MOSCOW (Reuters) - Strong conservative resistance could force the new head of the Russian Orthodox Church to move cautiously in thawing ties with the Vatican and distancing himself from the Kremlin.
Patriarch Kirill was enthroned on Sunday to lead the 160 million Orthodox believers, the world’s second largest Church, following the death of Alexiy II in December.
Pope Benedict has welcomed the appointment of Kirill, 62, who is seen as a modernizer and served for two decades as the de facto “foreign minister” of the Moscow patriarchate.
But although Kirill is regarded as a relative liberal in the highly conservative Church, he has also criticized “aggressive Western secularism” as well as Catholics allegedly seeking converts in Russia.
Such statements are intended to placate the conservative wing in the Orthodox Church and show Kirill is a pragmatist although he sometimes sends mixed messages, analysts say.
“He is a prominent politician and a big pragmatist who is very mindful of who he is talking to and what he needs to say,” said Antoine Niviere, professor at France’s Nancy University and an expert in the history of Russian Orthodoxy.
In his previous role handling relations with the Vatican, Kirill “must have done his best to make a meeting between Pope John Paul II and then Benedict with Alexiy impossible,” he said.
“Now, that he has become a patriarch, I believe such a meeting is possible. Because if you are the first patriarch who meets the Pope of Rome, your name will go down in history.”
Cardinal Walter Kasper, the Pope’s top envoy for Christian unity, said the topic of a meeting between the heads of the world’s two biggest churches did not come up at his first meeting with Patriarch Kirill on Monday.
“I think perhaps after one year we can speak about it but now first he (Kirill) has to take possession of his new ministry,” Kasper told Reuters in an interview.
Some experts say arranging a meeting with the Pope should not be top of Kirill’s agenda anyway.
“I personally believe that the world today needs much more a prominent patriarch, speaking at the U.N. about the world crisis rather than going to Rome to meet the Pope,” said Jean-Francois Colossimo, an Orthodox theologian and professor at Saint Sergius Orthodox Theological Institute in Paris.
“There is a lack of Orthodox leadership in the world.”
The Orthodox Church’s influence has grown in Russia since the collapse of communist rule nearly two decades ago, and it could play an important role now in moulding people’s response to hardship during Russia’s financial crisis.
Healing the rift with the Vatican would restore Christian unity after a nearly millennium of schism.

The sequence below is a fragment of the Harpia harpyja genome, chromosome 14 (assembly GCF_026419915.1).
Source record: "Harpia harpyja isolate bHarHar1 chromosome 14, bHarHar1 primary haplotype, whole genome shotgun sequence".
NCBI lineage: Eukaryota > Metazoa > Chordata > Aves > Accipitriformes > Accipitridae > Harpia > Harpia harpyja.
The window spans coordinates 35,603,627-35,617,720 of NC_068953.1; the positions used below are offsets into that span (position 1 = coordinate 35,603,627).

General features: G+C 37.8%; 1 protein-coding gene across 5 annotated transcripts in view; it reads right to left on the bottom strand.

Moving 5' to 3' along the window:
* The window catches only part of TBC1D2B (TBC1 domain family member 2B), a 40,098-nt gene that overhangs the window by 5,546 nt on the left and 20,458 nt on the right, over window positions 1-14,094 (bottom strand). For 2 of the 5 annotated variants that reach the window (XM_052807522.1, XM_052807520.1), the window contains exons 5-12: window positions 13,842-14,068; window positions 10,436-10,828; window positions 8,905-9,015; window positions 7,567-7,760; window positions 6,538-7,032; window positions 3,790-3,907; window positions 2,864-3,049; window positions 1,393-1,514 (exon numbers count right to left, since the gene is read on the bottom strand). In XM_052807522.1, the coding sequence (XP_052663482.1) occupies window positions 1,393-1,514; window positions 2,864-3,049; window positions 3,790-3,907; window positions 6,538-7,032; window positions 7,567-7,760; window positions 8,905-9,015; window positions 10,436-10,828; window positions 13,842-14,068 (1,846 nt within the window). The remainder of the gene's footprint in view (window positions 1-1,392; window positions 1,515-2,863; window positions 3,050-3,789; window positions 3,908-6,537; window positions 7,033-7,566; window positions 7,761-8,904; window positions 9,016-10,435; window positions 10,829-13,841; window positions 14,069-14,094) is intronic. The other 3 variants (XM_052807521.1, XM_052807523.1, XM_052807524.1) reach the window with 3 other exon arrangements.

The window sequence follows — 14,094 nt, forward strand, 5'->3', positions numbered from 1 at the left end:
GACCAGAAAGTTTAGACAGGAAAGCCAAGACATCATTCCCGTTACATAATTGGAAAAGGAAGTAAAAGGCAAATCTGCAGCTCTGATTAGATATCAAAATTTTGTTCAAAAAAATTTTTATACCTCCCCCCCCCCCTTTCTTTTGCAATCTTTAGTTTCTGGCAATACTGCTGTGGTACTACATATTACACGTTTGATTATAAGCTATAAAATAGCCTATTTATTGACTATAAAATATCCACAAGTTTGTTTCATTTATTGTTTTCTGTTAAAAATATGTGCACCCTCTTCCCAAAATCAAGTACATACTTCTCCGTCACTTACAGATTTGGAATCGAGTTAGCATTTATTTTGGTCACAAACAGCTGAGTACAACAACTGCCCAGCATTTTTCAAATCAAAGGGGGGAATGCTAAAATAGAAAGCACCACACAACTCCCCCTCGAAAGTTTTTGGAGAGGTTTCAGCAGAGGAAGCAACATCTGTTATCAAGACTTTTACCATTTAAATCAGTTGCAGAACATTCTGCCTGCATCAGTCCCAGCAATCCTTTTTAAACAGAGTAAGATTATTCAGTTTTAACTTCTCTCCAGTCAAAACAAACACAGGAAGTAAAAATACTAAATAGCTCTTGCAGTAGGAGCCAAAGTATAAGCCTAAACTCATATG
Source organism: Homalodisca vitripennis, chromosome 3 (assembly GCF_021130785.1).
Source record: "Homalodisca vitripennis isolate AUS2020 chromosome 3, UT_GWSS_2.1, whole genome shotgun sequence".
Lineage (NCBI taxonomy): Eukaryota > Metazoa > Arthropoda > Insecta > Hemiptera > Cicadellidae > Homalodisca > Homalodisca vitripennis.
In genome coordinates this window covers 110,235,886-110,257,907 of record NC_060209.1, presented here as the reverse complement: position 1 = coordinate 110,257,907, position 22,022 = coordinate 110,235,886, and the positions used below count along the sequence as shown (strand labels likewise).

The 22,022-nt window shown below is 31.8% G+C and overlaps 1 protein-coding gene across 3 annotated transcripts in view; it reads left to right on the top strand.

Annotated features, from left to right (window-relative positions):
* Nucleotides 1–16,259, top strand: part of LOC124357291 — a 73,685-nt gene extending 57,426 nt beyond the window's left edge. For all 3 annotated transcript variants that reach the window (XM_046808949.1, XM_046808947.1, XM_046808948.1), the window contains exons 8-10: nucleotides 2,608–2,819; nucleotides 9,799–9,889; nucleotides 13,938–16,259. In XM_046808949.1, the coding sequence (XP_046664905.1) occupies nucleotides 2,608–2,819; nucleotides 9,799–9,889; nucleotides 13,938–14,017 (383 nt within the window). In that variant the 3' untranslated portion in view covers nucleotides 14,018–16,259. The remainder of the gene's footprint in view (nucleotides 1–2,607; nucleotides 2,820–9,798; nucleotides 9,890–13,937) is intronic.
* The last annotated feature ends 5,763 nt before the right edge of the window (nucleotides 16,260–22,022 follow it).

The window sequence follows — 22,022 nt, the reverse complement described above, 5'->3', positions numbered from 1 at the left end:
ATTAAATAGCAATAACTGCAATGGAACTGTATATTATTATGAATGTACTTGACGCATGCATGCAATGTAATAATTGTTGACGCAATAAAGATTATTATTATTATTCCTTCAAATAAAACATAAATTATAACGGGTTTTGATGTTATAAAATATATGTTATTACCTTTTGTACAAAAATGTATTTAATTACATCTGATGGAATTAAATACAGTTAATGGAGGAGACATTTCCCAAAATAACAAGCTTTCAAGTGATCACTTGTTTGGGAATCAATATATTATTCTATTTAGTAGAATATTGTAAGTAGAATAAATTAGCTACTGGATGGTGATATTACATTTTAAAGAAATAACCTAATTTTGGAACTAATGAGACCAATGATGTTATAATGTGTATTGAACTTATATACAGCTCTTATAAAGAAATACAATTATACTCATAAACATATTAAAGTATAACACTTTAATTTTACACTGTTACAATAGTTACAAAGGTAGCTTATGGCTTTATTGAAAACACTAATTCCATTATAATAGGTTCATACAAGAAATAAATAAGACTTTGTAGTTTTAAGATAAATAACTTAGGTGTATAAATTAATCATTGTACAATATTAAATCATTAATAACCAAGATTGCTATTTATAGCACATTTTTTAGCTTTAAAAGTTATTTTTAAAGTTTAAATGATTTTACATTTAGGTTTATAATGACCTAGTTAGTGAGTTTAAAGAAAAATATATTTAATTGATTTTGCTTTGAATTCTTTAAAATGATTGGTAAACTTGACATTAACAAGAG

The Western and Eastern branches of Christianity split in 1054 amid disputes over doctrine and papal authority which have never been resolved. The Russian Orthodox is by far the biggest branch of Eastern Orthodoxy.
The main sticking point in recent dialogue between Moscow and Rome has been Russian Orthodox allegations that Catholics are poaching for converts among the Orthodox faithful, something the Vatican strongly denies. Alexiy II was cool toward Rome.
Alexiy also faced accusations of being too close to the Kremlin during his 18-year rule and dismissed allegations of cooperating with the KGB secret police, saying he made only compromises which were essential to save the Church.
Kirill may have big ambitions and a more independent streak than Alexiy, but analysts say he will be cautious about showing this in a country that lived through communist atheism and persecution of religion.
“It’s obvious that conservatives, who are categorically against modernization and dialogue with the Vatican, have become very active in the last few years,” said independent Russian political analyst Stanislav Belkovsky.
“It’s important for Kirill not to irk the Kremlin by demonstrating his political ambitions.”
Greeting Kirill at a Kremlin reception on Monday, President Dmitry Medvedev said ties between the state and Church were based on the non-interference of state bodies in the activity of religious organizations.
Kirill replied: “May the state take care of the earthly and the Church of the heavenly.”
Theologian Colossimo said he believes Kirill has a “very high idea” of the Church’s independence and responsibility, and a clear idea of the separation of powers.
“I think the Church will be more independent in relation to political power and closer to society and the daily problems of the people,” he said.
Writing by Dmitry Solovyov; Editing by Timothy Heritage